My new Visocse rug sheds, is this normal?
Many newly manufactured Viscose rugs tend to lose fibres during the first weeks on the floor. This effect called shedding or fluffing is caused by the way the yarn is spun. It is no reason for alarm, but a natural phenomenon inherent to Viscose yarn. This shedding will eventually stop.
Just vacuum the carpet a little more gently for the first few weeks, make sure the brush mechanism is up and empty the dust bag regularly. Wiping the surface with a lukewarm damp cloth helps to eliminate some fibre dust. Never overwet your viscose rug though! Viscose fibres break easily when wet and must be dried quickly, remember this fibre contains a natural ingredient: cellulose. Viscose can shrink when water-soaked. Using large amounts of water is not a way to clean this type of rug. Professional dry-cleaning is recommended.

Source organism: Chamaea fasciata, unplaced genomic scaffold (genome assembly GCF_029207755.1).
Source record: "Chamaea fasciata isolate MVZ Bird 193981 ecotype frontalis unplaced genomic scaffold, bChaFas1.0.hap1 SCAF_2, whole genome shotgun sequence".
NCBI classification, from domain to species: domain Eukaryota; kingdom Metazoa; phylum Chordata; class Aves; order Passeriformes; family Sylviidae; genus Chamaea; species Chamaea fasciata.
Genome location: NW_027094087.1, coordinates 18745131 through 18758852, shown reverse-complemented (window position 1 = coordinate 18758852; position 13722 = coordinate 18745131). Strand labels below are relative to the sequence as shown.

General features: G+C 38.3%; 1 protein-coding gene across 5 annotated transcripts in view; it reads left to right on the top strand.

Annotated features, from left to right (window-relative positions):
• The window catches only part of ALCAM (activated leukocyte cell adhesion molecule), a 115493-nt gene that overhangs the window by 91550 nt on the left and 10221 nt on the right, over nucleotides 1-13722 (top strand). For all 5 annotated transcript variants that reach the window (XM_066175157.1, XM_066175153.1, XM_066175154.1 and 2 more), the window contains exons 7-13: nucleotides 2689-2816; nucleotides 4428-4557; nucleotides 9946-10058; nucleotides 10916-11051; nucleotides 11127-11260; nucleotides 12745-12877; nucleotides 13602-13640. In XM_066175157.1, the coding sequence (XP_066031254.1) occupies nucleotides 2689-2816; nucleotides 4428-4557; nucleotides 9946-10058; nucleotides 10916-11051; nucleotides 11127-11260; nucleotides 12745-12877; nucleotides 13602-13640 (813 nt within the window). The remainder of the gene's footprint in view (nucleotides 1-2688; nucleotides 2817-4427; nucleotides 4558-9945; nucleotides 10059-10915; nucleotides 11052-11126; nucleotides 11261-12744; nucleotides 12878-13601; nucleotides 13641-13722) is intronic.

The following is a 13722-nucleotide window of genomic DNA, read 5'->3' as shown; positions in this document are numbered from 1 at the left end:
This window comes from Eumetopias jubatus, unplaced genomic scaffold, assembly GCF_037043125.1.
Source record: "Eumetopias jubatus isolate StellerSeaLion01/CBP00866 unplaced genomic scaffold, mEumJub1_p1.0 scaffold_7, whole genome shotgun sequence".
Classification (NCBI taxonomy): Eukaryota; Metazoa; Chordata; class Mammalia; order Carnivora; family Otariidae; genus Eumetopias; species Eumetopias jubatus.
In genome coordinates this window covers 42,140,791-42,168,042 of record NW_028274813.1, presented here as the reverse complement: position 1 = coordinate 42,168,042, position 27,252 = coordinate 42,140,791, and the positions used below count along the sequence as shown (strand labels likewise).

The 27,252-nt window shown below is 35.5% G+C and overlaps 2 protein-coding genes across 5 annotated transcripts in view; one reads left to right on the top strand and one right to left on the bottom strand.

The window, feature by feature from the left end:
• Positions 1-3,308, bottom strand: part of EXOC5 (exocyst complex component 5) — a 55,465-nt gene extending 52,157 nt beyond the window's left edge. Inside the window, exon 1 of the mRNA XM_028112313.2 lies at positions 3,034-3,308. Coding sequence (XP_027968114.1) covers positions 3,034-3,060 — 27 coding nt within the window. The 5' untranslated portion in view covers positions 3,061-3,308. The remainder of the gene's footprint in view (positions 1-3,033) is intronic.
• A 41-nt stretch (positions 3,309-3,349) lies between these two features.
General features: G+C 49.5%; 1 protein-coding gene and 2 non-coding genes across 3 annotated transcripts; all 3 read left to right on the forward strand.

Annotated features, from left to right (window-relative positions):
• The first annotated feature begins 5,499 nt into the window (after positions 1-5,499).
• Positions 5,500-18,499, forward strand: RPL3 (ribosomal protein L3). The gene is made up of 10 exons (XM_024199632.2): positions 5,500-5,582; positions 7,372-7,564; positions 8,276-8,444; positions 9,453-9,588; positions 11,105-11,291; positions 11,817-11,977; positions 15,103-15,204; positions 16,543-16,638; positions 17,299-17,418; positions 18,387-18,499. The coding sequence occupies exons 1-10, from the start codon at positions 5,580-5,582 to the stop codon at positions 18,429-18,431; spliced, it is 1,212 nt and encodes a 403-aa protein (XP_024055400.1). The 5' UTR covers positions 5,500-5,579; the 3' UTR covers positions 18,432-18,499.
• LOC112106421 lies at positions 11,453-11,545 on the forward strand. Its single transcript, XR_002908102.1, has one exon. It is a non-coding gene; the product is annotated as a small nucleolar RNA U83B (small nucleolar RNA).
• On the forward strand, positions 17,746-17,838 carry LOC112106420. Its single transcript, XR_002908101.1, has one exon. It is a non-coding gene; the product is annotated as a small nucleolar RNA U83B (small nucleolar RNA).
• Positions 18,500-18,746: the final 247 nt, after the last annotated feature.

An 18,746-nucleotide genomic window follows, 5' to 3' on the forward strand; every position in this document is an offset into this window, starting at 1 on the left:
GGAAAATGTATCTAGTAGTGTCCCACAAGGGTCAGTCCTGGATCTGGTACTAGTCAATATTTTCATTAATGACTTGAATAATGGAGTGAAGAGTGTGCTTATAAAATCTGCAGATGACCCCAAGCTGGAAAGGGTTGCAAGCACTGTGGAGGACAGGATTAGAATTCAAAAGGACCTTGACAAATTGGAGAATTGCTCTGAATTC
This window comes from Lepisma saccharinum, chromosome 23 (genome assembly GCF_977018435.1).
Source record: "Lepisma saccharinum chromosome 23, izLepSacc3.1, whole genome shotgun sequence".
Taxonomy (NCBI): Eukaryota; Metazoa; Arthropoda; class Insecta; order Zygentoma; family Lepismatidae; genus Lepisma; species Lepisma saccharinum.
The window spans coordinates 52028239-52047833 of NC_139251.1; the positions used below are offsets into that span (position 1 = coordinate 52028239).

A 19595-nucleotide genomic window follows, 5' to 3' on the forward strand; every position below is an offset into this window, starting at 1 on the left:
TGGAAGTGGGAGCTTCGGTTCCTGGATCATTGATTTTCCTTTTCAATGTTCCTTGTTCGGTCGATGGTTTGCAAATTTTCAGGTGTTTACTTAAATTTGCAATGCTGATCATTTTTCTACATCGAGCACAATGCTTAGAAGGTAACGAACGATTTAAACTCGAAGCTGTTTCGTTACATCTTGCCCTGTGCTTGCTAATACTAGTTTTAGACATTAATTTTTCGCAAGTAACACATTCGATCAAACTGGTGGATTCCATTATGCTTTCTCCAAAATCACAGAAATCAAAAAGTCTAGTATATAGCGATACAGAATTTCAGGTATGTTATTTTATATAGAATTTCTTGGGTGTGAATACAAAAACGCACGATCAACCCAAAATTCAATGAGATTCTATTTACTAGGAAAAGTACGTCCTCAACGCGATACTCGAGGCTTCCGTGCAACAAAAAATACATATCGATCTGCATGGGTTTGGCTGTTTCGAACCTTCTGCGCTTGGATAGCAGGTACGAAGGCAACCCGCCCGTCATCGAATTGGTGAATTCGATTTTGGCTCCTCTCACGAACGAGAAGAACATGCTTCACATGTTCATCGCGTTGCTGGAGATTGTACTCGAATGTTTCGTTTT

If your viscose rug gets wet, you should put the pile in the right direction in order to keep the right direction after drying. If the pile feels nice and smooth, then it is in the direction of the pile. If the pile feels rougher and the pile rises a little, then it is against the pile direction.
How should I maintain my Viscose rug?
Regular and thorough vacuum cleaning in the pile direction is recommended. If your vacuum cleaner has high power, be sure to switch it to low power and do not use the beater bars. You need to pass the vacuum cleaner slowly over the rug to pick up all the dust and dirt.